Feed the People’s Christmas lunch returns to in-person service | Ha-Shilth-Sa Newspaper

Feed the People’s Christmas lunch returns to in-person service

Port Alberni, BC

It’s been three years since the annual Christmas luncheon held by Teechuktl Mental Health Services has been able to happen in person, and preparations are now underway to make sure Feed the People goes off without a hitch.

Teechuktl holds public meals twice yearly, once in the summer and once in the winter, a tradition for the past 12 years after being started by the late Ray Seitcher. Irene Robinson of the Teechuktl Mental Health Services has been involved in the organizing process for the past four years.

“He decided to have a Turkey dinner with all the trimmings,” explained Robinson. “His goal was low-income people and homeless, but anyone's allowed to attend. When he started it, it was small and he wanted everything done by donation because he wanted the people that he was welcoming in, he wanted them to know that we weren't just doing it because it’s a job. He wanted them to know that we really worried about them and cared for them and loved them, and that there's always someone there caring for them.”

When she started working on the event, it was hosted in a small church with 120-150 people attending. This year, they are planning on having attendance closer to 500.

Homelessness has been a growing issue throughout the province and Vancouver Island, and Port Alberni is no exception. As of a 2021 count performed by BC Housing, there were 125 homeless people in the city. Sixty five per cent of those people identified themselves as being Indigenous, despite the fact that, as of the 2016 census, the Aboriginal population of Port Alberni was only 17 per cent.

It has not been easy to run the event for the last few years due to the COVID-19 pandemic. Year one, an in-person gathering was not able to happen, and instead Teechuktl staff delivered meals. In 2021 caterers were hired, and volunteers delivered meals to those who needed them.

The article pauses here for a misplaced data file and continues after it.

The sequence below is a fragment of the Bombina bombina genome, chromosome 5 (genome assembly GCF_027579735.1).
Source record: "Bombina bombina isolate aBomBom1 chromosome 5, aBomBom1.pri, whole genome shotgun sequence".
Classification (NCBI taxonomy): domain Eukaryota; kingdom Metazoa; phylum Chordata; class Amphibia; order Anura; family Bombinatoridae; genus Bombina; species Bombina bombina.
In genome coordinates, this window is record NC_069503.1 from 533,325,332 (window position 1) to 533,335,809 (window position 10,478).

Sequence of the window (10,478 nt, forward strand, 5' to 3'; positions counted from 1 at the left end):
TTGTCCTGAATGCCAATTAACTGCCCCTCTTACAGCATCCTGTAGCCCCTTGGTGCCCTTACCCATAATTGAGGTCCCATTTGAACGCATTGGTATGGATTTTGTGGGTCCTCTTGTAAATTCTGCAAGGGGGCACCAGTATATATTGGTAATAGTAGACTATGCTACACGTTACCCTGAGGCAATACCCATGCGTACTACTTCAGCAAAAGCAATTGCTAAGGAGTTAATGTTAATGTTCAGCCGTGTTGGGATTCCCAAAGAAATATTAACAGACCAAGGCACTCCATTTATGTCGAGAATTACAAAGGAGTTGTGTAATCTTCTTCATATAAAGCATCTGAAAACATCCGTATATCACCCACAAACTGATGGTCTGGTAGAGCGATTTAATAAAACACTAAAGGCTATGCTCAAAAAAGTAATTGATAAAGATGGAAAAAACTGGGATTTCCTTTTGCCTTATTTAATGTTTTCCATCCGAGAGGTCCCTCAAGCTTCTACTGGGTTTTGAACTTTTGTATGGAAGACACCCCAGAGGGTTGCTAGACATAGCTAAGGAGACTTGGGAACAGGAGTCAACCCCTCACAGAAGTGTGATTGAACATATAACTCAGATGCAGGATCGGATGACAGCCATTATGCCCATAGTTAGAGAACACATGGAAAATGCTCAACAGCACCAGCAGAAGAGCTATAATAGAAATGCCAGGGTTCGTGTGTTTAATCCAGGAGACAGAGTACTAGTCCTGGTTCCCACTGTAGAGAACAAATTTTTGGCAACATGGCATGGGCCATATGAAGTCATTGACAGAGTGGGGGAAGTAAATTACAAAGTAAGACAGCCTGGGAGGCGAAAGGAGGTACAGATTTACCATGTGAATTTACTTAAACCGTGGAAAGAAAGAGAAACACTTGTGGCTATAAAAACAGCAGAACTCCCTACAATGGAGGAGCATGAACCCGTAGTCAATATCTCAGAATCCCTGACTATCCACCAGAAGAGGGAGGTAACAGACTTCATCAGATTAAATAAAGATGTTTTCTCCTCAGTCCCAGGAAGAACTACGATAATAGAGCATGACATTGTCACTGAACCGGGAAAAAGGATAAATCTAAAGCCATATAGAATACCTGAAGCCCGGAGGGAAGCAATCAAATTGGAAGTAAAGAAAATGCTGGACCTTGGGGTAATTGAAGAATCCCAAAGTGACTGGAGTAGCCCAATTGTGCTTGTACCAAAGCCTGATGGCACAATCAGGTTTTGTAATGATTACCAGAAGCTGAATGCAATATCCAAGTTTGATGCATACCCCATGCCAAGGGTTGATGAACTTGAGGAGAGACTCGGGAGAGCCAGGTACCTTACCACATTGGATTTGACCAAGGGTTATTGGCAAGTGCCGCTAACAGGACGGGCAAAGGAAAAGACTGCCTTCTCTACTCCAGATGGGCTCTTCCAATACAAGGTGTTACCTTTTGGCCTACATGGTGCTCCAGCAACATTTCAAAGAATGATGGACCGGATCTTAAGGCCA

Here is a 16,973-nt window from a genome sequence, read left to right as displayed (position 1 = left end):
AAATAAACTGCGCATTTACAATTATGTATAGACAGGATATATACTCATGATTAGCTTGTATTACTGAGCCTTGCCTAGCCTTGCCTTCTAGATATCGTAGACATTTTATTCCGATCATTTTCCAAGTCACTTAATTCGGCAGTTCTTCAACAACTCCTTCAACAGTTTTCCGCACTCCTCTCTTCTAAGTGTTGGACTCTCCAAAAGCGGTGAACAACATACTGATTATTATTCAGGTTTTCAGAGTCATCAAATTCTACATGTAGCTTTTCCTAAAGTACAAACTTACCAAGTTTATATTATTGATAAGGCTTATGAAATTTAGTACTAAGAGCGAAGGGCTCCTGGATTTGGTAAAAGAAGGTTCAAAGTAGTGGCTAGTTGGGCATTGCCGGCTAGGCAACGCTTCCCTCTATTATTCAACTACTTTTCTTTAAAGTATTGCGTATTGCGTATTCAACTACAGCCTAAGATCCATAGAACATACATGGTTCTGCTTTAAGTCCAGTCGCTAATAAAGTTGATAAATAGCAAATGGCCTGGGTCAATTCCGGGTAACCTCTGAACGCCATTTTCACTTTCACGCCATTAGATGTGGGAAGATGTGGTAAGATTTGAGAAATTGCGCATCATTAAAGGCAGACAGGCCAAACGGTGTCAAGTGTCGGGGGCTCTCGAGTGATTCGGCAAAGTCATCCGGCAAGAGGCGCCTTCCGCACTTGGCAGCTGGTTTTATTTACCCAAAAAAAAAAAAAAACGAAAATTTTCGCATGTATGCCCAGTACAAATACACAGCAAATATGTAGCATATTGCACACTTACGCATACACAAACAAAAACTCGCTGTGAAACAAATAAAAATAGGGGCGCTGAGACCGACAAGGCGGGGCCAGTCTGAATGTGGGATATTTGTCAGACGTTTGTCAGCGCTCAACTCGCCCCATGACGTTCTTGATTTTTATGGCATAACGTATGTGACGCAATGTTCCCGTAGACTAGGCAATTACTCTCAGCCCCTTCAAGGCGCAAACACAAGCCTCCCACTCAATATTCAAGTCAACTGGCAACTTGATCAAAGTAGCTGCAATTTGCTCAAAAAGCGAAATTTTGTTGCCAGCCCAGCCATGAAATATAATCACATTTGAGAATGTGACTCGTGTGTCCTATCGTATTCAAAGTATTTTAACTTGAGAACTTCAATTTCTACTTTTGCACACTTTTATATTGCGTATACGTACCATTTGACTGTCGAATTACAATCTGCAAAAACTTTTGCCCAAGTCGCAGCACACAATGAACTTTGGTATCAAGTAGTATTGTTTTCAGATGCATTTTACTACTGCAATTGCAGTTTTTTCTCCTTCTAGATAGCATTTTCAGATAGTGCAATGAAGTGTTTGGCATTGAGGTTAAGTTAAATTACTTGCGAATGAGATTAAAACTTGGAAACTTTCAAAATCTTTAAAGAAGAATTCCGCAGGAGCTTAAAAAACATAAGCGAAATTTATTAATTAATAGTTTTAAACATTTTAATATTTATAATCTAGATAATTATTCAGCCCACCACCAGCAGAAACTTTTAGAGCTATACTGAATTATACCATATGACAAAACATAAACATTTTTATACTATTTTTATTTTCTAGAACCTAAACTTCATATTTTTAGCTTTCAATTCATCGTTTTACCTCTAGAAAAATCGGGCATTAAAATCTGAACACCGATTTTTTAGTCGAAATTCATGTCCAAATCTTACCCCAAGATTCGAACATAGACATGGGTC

But not all was negative for those years, explains Robinson.

“That one year we had a lot of people step up,” she said. “We went to a meeting, I can't remember what the name of the committee was, but it was all representatives from all the bands were there and one guy there challenged the others. He put in $500 of his own money and challenged the others.”

The others answered, and they ended up with more donations than they expected. It was not just money either, as the Huu-ay-aht First Nations ended up donating enough frozen, canned, and smoked fish that they could make food baskets to go out to people as well. But all this left a question, what to do with the extra money?

“[Someone] said, ‘Well, why don't we get presents for the kids?’ So that's what we did,” said Robinson. “We got the names of people we were delivering to, who had kids and how old they were, and they went out and bought gifts and wrapped them.”

The generosity of previous years has been carried onto this one as well. The Alberni Athletic Hall has donated the use of their centre for the event at no cost, and Teechuktl Mental Health Services received enough donations that they have been able to buy all of the food necessary. The community has been stepping up in other ways as well, said Robinson.

“We've been working with Haahuupayak,” she said. “The students up there have a unit on community and the teachers wanted them to see what community looked like. So they've been volunteering, coming up to Feed the People...we ask for gently used coats and boots and clothing, just anything people might need. And the Haahuupayak students organize the [clothing] table.”

Those same students also help with decorating the tables and serving water, and will be holding a bake sale on November 30, with all funds raised going to the event. The Teechuktl Mental Health Services has also reached out to local high schools, as students need a set amount of volunteer hours to graduate.

“We reached out to [the Nuu-Chah-Nulth education team] at the high school and they're looking at Grade 12 Nuu-Chah-Nulth students who need volunteer hours to graduate. And if they're available and want to come then we'll keep track of their hours and hand those in,” said Robinson.

Not everything is accounted for yet though.

“The food has been bought, but we really need socks, gloves, hats, like touques. Because people who are homeless, this is what they need to try to stay warm. We also need door prizes and door prizes can be anything,” she explained.

Any donations can be brought to the Port Alberni Teechuktl Mental Health Service office, in the old Redford School building at 4841 Redford Street.

Feed the People will be taking place on Wednesday, December 14, with doors opening at 11:30 in the morning. A bus will be available from the Port Alberni Friendship Centre to the Athletic Hall beginning at 10:30 on. If it is a cold day, there will be an area inside in which people can wait for the bus.

While organizing an event like this is not always easy, Robinson says that the sense of community and the appreciation from those who need it makes it all worth it.

“These people, they struggle all year. And they're just so happy that they're getting together and being fed and talking to their friends. Just the smiles and the happiness that is at the event, it makes it all worthwhile.”

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